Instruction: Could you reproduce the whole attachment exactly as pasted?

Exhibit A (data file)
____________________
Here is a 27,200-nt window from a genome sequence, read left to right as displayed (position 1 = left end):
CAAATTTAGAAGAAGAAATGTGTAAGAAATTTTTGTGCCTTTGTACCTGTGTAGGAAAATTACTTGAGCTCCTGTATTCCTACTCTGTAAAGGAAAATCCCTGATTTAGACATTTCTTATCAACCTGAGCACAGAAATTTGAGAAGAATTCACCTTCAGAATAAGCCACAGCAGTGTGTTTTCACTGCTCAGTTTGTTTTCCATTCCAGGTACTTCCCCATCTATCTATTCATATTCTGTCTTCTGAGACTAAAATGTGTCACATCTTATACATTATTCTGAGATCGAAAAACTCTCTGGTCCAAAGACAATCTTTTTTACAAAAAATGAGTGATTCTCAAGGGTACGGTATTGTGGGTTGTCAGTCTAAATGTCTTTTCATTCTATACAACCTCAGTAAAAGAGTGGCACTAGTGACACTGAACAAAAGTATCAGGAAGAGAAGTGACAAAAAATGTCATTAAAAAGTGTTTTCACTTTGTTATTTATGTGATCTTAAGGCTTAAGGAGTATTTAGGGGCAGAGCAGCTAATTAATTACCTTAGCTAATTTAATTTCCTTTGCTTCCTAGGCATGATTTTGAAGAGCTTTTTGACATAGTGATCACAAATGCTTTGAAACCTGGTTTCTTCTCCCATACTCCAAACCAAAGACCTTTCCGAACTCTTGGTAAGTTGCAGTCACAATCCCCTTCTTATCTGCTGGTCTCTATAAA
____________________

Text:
Here is a 27,200-nt window from a genome sequence, read left to right as displayed (position 1 = left end):
CAAATTTAGAAGAAGAAATGTGTAAGAAATTTTTGTGCCTTTGTACCTGTGTAGGAAAATTACTTGAGCTCCTGTATTCCTACTCTGTAAAGGAAAATCCCTGATTTAGACATTTCTTATCAACCTGAGCACAGAAATTTGAGAAGAATTCACCTTCAGAATAAGCCACAGCAGTGTGTTTTCACTGCTCAGTTTGTTTTCCATTCCAGGTACTTCCCCATCTATCTATTCATATTCTGTCTTCTGAGACTAAAATGTGTCACATCTTATACATTATTCTGAGATCGAAAAACTCTCTGGTCCAAAGACAATCTTTTTTACAAAAAATGAGTGATTCTCAAGGGTACGGTATTGTGGGTTGTCAGTCTAAATGTCTTTTCATTCTATACAACCTCAGTAAAAGAGTGGCACTAGTGACACTGAACAAAAGTATCAGGAAGAGAAGTGACAAAAAATGTCATTAAAAAGTGTTTTCACTTTGTTATTTATGTGATCTTAAGGCTTAAGGAGTATTTAGGGGCAGAGCAGCTAATTAATTACCTTAGCTAATTTAATTTCCTTTGCTTCCTAGGCATGATTTTGAAGAGCTTTTTGACATAGTGATCACAAATGCTTTGAAACCTGGTTTCTTCTCCCATACTCCAAACCAAAGACCTTTCCGAACTCTTGGTAAGTTGCAGTCACAATCCCCTTCTTATCTGCTGGTCTCTATAAA